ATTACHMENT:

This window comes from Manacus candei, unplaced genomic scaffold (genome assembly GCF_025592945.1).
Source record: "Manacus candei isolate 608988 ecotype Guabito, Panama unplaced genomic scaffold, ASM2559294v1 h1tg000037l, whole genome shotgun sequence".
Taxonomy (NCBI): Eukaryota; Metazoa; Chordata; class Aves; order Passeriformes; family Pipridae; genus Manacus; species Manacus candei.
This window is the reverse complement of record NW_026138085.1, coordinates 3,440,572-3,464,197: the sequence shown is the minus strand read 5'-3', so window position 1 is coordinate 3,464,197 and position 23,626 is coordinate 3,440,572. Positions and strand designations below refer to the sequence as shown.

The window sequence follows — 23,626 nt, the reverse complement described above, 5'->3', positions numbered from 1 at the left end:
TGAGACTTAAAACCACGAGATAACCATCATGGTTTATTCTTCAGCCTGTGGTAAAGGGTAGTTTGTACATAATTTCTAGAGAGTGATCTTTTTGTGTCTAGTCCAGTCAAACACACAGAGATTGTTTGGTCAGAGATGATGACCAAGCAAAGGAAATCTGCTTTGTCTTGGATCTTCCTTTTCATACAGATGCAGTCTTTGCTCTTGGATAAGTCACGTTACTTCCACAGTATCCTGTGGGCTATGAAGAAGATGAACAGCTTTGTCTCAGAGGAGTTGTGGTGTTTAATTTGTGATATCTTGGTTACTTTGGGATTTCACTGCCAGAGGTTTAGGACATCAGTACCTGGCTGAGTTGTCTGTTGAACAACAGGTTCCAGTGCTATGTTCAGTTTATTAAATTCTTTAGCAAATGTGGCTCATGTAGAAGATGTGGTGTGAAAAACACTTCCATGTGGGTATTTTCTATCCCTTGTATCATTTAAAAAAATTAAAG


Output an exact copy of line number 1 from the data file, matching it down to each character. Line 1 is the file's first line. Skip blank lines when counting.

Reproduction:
This window comes from Manacus candei, unplaced genomic scaffold (genome assembly GCF_025592945.1).